Skip to comments.Crafty Israelites: Iron Age Crafts at Tel Hazor
Posted on 02/12/2018 8:26:49 PM PST by SunkenCiv
The Iron Age Israelites weren't known for their artistic tradition -- so much so that, according to the Bible, King Solomon had to outsource to the Phoenicians wood-cutting in the construction of the Jerusalem Temple and bronze-working for his other buildings (1 Kings 5:6-9; 1 Kings 7:13-14). But the discovery of an Iron Age basalt workshop at Tel Hazor in northern Israel reveals that the Israelites actually cultivated a basalt-carving craft, which they seem to have inherited from the Canaanites of the preceding Bronze Age...
In 2010, the archaeologists at Tel Hazor discovered a basalt workshop dating to the ninth century B.C.E., when the Israelites occupied the site. The workshop is located on the northern part of the tell just outside a large agricultural storeroom, but whether the two structures were related remains to be determined. The workshop contained unfinished basalt vessels, of which there were four main types that had also been popular in the second millennium B.C.E.: plates/platters, pedestal bowls, tripod bowls, and bowls with out-turned walls. Additionally found in the workshop were remnants of the vessel production, including basalt chips, ash, iron chisels, flint tools, and basalt hammerstones. Was this Israelite craft tradition related to that of the Canaanites, the previous occupants of Tel Hazor until the city was burned, destroyed, and abandoned around 1300 B.C.E.?
(Excerpt) Read more at biblicalarchaeology.org ...
These unfinished basalt vessels from an Iron Age workshop at Tel Hazor bear the marks of the basalt-carving process. The Iron Age crafts seem to have been luxury items for the elites. Photo: Courtesy Danny Rosenberg.
For hard, granular materials like basalt, the best (at least, the fastest-working) shaping strategy is to
1) Pound or "Peck" the surface to weaken and introduce microfractures
2) Grind or Scrape away the weakened material...
3) Repeat on "high spots" as many times as necessary...
Thanks! Good to hear from a knapper!
Did Joshua Destroy Canaanite Hatzor?Hatzor is the largest archaeological tel in Israel. The discovery of several cuneiform tablets at the 800-dunam (200-acre) site over the years points to the likelihood that Hatzor will produce the first ancient archive, other than the Dead Sea Scrolls, ever to be found in the country... Ben-Tor... hoped there might be two archives -- one in each of the two palaces identified on the acropolis atop the tel. The late Prof. Yigael Yadin had been the first to identify a palace during his landmark dig at Hatzor in the 1950s, dating it to the 18th century BC or Middle Bronze (MB) period. That fitted perfectly with the date of the royal archive in Mari, Syria, in which cuneiform messages relating to MB Hatzor were found - the first hint of a possible archive at Hatzor. However, when Ben-Tor began his excavations in 1990 he came upon a palace near Yadin's which he dated, by means of its ceramics, to a few hundred years later -- that is, to the last half of the second millennium or Late Bronze (LB) period. The generally accepted dating of the biblical destruction of Hatzor by Joshua roughly coincides with the date of this LB palace's destruction, the 14th or 13th centuries BCE. This summer, as he probed the area of the palaces, Ben-Tor began to have an uneasy feeling that Yadin, his former teacher, had made a wrong dating and that there was in fact only one palace -- his own LB structure... Even if he is a palace short, however, the one that Ben-Tor is left with is proving enormous... The basalt stones had been distorted by a terrible fire which likewise echoes the biblical description of Joshua's destruction. It was clear for anyone to see that the basalt stones had been fractured by a hot fire. Geologists report that the fire had to be over 1200 degrees to cause this kind of damage to basalt.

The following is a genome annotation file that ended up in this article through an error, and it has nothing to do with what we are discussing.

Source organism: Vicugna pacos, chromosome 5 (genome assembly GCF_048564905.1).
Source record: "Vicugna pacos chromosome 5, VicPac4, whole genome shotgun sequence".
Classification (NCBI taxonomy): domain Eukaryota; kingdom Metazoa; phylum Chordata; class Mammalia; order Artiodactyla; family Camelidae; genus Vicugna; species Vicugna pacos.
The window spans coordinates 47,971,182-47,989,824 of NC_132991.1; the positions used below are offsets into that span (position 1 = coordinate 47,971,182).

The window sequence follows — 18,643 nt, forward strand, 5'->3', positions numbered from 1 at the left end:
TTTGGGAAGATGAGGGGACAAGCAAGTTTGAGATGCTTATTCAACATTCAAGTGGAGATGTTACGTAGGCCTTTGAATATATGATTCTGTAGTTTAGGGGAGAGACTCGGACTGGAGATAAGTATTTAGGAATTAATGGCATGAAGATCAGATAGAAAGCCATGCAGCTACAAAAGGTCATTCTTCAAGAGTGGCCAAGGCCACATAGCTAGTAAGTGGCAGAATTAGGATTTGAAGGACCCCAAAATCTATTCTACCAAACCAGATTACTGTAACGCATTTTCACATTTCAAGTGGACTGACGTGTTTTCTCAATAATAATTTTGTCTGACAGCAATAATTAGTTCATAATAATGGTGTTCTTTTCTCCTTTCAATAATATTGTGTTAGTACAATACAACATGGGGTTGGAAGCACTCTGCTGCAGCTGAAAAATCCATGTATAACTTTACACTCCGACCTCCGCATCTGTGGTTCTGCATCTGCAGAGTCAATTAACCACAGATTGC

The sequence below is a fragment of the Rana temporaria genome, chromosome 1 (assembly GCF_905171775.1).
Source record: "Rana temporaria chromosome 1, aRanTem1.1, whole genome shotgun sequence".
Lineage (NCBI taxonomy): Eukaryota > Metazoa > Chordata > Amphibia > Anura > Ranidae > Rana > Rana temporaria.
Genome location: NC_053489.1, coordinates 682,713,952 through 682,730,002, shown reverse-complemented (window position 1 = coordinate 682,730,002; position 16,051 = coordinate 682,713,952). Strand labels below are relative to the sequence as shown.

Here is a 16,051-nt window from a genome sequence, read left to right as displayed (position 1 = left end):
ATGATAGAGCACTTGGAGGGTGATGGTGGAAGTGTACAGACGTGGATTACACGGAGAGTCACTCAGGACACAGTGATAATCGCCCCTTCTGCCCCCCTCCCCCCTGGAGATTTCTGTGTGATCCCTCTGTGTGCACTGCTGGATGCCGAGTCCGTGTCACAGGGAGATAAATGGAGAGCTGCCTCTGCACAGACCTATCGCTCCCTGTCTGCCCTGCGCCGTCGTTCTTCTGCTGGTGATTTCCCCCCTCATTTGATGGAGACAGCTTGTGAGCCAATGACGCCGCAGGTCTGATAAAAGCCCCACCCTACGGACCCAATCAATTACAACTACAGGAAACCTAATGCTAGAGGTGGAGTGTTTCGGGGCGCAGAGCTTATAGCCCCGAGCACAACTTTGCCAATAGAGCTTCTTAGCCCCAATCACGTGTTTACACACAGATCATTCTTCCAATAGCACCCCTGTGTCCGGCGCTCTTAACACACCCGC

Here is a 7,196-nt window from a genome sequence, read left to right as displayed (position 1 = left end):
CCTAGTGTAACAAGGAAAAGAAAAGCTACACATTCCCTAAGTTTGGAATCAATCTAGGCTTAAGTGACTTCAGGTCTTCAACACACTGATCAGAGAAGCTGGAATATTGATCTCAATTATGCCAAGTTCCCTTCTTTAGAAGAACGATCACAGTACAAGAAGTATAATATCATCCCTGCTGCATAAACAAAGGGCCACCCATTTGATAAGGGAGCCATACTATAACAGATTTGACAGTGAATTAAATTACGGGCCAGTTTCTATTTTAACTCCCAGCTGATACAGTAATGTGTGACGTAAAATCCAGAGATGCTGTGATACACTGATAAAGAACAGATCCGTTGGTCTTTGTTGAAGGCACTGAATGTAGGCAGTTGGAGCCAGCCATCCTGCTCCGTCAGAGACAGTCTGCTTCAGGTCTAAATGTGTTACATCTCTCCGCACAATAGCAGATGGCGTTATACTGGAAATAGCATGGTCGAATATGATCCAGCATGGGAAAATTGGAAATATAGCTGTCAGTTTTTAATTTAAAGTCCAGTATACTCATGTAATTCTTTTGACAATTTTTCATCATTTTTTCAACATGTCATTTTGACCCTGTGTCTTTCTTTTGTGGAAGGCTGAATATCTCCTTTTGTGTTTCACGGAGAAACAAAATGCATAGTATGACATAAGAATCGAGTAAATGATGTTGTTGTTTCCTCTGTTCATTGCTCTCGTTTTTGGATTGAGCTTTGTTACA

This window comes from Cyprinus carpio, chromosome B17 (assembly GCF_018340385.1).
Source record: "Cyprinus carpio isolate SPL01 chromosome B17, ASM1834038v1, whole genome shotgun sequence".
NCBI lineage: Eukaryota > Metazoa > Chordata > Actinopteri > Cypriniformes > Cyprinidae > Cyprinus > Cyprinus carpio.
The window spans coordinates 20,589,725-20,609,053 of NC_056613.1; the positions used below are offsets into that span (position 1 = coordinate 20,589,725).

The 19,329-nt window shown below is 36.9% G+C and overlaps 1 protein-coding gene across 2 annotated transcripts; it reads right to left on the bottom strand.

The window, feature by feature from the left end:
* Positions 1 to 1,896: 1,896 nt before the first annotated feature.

by Clarence H. Wagner, Jr.
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